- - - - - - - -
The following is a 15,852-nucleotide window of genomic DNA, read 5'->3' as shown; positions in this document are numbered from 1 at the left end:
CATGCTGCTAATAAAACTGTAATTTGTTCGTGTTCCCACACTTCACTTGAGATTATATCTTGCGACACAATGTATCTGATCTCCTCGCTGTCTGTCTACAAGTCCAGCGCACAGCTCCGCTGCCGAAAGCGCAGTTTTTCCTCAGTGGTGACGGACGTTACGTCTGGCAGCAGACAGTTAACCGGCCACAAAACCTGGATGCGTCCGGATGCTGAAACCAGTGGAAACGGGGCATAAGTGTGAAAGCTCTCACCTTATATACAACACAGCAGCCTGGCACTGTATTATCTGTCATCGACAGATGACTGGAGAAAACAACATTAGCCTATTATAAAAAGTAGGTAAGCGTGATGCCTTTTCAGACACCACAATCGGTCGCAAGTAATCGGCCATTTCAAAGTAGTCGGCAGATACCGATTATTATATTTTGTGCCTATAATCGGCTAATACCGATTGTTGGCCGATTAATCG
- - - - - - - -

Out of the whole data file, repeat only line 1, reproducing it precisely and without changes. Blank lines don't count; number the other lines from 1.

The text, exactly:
The following is a 15,852-nucleotide window of genomic DNA, read 5'->3' as shown; positions in this document are numbered from 1 at the left end: